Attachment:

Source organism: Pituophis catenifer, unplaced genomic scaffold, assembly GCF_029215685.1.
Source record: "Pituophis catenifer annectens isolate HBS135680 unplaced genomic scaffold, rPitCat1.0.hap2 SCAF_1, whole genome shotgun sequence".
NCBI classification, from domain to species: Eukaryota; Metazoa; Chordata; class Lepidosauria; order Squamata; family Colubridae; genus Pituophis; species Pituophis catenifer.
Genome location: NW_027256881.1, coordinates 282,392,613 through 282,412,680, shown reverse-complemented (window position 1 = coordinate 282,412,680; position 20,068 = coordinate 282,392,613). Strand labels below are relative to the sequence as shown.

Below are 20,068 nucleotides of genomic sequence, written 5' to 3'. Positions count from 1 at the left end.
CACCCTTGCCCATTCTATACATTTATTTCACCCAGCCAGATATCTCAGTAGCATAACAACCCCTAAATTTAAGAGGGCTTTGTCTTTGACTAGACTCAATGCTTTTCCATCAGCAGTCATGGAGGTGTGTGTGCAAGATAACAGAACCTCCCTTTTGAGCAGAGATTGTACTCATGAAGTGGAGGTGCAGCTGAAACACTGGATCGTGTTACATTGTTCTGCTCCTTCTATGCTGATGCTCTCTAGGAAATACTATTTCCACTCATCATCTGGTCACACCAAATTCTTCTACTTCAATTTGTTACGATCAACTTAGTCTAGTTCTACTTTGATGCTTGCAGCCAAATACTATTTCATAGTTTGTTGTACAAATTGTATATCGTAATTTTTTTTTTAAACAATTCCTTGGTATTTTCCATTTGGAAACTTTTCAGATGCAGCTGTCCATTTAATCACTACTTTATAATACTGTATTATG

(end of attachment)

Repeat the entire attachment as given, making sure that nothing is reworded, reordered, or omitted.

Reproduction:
Source organism: Pituophis catenifer, unplaced genomic scaffold, assembly GCF_029215685.1.
Source record: "Pituophis catenifer annectens isolate HBS135680 unplaced genomic scaffold, rPitCat1.0.hap2 SCAF_1, whole genome shotgun sequence".
NCBI classification, from domain to species: Eukaryota; Metazoa; Chordata; class Lepidosauria; order Squamata; family Colubridae; genus Pituophis; species Pituophis catenifer.
Genome location: NW_027256881.1, coordinates 282,392,613 through 282,412,680, shown reverse-complemented (window position 1 = coordinate 282,412,680; position 20,068 = coordinate 282,392,613). Strand labels below are relative to the sequence as shown.

Below are 20,068 nucleotides of genomic sequence, written 5' to 3'. Positions count from 1 at the left end.
CACCCTTGCCCATTCTATACATTTATTTCACCCAGCCAGATATCTCAGTAGCATAACAACCCCTAAATTTAAGAGGGCTTTGTCTTTGACTAGACTCAATGCTTTTCCATCAGCAGTCATGGAGGTGTGTGTGCAAGATAACAGAACCTCCCTTTTGAGCAGAGATTGTACTCATGAAGTGGAGGTGCAGCTGAAACACTGGATCGTGTTACATTGTTCTGCTCCTTCTATGCTGATGCTCTCTAGGAAATACTATTTCCACTCATCATCTGGTCACACCAAATTCTTCTACTTCAATTTGTTACGATCAACTTAGTCTAGTTCTACTTTGATGCTTGCAGCCAAATACTATTTCATAGTTTGTTGTACAAATTGTATATCGTAATTTTTTTTTTAAACAATTCCTTGGTATTTTCCATTTGGAAACTTTTCAGATGCAGCTGTCCATTTAATCACTACTTTATAATACTGTATTATG